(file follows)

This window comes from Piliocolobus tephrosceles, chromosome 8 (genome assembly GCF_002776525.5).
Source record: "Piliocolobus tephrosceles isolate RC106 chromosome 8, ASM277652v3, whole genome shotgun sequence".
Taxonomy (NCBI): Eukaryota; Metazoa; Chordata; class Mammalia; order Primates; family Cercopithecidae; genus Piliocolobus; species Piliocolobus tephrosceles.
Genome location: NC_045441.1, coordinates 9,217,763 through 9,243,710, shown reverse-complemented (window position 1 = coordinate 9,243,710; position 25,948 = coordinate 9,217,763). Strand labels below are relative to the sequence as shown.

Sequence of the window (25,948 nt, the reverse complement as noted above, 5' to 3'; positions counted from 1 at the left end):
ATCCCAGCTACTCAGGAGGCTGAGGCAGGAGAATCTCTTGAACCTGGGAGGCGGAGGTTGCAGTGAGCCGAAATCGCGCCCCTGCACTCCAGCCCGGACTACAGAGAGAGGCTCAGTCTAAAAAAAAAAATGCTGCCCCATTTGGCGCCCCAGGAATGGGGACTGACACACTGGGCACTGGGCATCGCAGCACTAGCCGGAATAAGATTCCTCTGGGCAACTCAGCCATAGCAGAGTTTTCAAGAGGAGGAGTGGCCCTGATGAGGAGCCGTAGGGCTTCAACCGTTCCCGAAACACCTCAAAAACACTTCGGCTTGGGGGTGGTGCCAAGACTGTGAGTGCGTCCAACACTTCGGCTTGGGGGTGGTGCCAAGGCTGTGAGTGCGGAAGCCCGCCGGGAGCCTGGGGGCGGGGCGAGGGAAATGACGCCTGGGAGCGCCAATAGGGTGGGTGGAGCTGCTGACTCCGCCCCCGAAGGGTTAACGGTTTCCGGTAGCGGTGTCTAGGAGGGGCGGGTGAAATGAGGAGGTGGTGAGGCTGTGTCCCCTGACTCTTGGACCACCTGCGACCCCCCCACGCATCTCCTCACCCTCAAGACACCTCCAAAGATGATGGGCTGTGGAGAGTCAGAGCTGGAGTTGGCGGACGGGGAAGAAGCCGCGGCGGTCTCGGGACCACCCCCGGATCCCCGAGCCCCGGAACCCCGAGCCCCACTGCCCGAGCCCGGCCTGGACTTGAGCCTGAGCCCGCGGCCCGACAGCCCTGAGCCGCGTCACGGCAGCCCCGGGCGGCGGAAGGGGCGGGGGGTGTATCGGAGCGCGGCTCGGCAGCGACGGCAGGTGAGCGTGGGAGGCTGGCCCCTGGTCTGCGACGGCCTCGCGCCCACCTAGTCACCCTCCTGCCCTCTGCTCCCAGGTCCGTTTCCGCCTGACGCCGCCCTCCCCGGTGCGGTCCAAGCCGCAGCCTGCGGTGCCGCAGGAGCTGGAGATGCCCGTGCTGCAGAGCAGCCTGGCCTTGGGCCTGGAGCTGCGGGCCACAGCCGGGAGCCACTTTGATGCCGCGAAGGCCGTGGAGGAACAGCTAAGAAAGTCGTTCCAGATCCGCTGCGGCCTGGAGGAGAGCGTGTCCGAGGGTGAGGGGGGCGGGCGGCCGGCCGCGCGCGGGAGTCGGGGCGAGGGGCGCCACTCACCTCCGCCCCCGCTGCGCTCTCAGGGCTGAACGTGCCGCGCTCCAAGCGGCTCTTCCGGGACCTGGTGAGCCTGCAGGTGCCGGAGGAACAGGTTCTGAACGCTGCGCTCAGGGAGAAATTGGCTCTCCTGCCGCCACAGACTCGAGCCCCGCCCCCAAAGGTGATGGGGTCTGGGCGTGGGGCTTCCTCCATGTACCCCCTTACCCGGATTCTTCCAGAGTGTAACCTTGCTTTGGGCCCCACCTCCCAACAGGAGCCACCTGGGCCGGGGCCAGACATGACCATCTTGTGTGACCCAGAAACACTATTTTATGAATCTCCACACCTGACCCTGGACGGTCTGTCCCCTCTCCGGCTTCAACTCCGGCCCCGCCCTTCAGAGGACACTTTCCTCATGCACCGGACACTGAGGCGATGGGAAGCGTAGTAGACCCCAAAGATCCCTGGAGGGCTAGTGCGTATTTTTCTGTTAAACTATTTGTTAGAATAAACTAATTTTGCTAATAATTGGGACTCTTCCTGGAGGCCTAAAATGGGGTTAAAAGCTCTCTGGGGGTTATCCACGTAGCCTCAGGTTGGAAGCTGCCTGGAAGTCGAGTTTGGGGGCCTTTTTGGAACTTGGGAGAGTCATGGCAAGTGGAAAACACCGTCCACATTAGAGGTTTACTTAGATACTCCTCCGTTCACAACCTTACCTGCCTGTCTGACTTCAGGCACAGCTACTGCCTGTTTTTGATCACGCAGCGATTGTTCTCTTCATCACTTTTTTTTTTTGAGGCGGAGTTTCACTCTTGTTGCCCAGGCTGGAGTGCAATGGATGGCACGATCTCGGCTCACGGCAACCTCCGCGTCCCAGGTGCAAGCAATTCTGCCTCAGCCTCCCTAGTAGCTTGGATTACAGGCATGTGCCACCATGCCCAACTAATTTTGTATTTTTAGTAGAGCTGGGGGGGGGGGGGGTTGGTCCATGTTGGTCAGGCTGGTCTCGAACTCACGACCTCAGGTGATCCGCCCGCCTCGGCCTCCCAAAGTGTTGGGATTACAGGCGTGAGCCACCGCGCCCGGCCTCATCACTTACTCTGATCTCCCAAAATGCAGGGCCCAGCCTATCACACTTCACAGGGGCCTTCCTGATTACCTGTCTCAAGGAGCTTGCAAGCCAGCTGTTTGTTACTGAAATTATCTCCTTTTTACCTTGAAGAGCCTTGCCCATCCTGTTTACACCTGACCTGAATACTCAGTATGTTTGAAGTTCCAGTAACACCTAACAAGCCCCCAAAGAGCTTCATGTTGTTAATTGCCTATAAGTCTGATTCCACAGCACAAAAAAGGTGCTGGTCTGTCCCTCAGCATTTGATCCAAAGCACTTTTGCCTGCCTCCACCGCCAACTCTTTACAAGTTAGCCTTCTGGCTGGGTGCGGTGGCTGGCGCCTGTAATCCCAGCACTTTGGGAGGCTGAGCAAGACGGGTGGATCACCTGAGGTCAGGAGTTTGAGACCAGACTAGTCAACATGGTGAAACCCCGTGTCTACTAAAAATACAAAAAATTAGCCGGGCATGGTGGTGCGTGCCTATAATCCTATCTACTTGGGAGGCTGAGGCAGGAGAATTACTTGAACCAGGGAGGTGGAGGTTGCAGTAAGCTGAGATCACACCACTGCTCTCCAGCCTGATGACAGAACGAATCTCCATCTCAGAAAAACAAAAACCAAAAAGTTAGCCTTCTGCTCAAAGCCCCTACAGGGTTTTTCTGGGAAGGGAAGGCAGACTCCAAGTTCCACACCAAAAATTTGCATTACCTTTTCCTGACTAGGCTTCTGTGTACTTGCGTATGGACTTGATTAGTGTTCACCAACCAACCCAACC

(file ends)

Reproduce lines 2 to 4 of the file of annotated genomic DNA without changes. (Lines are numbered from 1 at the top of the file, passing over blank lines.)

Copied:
Source record: "Piliocolobus tephrosceles isolate RC106 chromosome 8, ASM277652v3, whole genome shotgun sequence".
Taxonomy (NCBI): Eukaryota; Metazoa; Chordata; class Mammalia; order Primates; family Cercopithecidae; genus Piliocolobus; species Piliocolobus tephrosceles.
Genome location: NC_045441.1, coordinates 9,217,763 through 9,243,710, shown reverse-complemented (window position 1 = coordinate 9,243,710; position 25,948 = coordinate 9,217,763). Strand labels below are relative to the sequence as shown.